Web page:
The pushback against California’s “sanctuary state” law may soon move from Orange County to San Diego County, where the Board of Supervisors and Escondido City Council will decide soon whether to join the backlash.
Escondido Mayor Sam Abed and Councilman John Masson have put an item on the Sunday agenda that would authorize the city’s filing of a legal brief in support of the federal government’s lawsuit challenging three state laws enacted last year.
“I expect it to pass,” Abed said Wednesday.
The San Diego County Board of Supervisors is expected to discuss the matter in closed session on April 17.
“I’ve always supported the great working relationship between the Sheriff’s Department and federal law enforcement agencies, and it needs to continue,” said Supervisor Dianne Jacob, adding that she intends to support the county joining the lawsuit.
Escondido appears to be the first city in San Diego County to tackle the issue.
The inland North County city would join the Orange County Board of Supervisors, which on Tuesday voted 4 to 0 to join the federal lawsuit as a “friend of the court.” Several other cities in Orange County are also beginning to take action against the state’s sanctuary laws.
Senate Bill 54, signed by Gov. Jerry Brown last year, prohibits state and local police agencies from notifying federal officials in many cases when they have immigrants in their custody who could be subject to deportation.
San Diego County supervisors, all Republicans, will consider the Trump administration’s lawsuit against the state’s sanctuary policy as well as California’s lawsuit against the administration’s decision to ask about citizenship in the 2020 census when members convene in closed session April 17, said a spokeswoman for Supervisor Kristin Gaspar.
The board typically doesn’t discuss lawsuits openly, but any decision to take a side in the cases would later become a matter of public record.
In an interview Wednesday, San Diego County Sheriff Bill Gore said he does not think the county should get involved in the administration’s lawsuit against the state’s sanctuary policies.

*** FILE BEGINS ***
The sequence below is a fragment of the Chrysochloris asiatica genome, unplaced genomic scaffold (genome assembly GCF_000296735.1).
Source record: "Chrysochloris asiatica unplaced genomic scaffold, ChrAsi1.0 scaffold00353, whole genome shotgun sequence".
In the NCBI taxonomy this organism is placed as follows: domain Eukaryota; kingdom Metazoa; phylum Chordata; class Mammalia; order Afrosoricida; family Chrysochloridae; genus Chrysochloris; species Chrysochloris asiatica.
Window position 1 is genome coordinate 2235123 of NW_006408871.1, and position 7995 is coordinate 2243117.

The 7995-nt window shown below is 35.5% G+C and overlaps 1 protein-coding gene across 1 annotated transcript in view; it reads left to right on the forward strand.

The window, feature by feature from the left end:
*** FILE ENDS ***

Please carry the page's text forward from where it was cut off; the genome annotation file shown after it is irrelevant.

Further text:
“I’d tell them stay out of it. … That would be my recommendation,” he said.
Deputies shouldn’t act as immigration officers because it might deter people who are in the country illegally from reporting crimes, making them vulnerable to victimhood, he said.
“For domestic violence, they won’t report it to the cops if they’re in the country illegally,” Gore said.
Escondido Police Chief Craig Carter said he preferred not to comment since he hasn’t seen what his council is proposing.
In 2006, Escondido made national headlines when it tried to enact an ordinance that would have punished local landlords who rented dwellings to immigrants who were in the country illegally.
The city became the focus of large protests, Fox News broadcast live from beneath the green dome in front of City Hall, and the rift in the city between its Latino and white populations intensified. That was exacerbated by DUI and driver’s license checkpoints conducted by local police, often in Latino parts of town, as well as other policies adopted by the council around the same time.
The city has been trying to distance itself from racial issues ever since.
Though the city is more than 50% Latino, Escondido Councilwoman Olga Diaz, the lone Democrat and Latina on the council, often finds herself on the losing end of 4-1 votes. She said Wednesday that she has not yet seen what the council will be asked to vote on next week, but said she will “be engaged” when the vote is taken.
“Here we go again,” she said.
Jones and Stewart write for the San Diego Union-Tribune.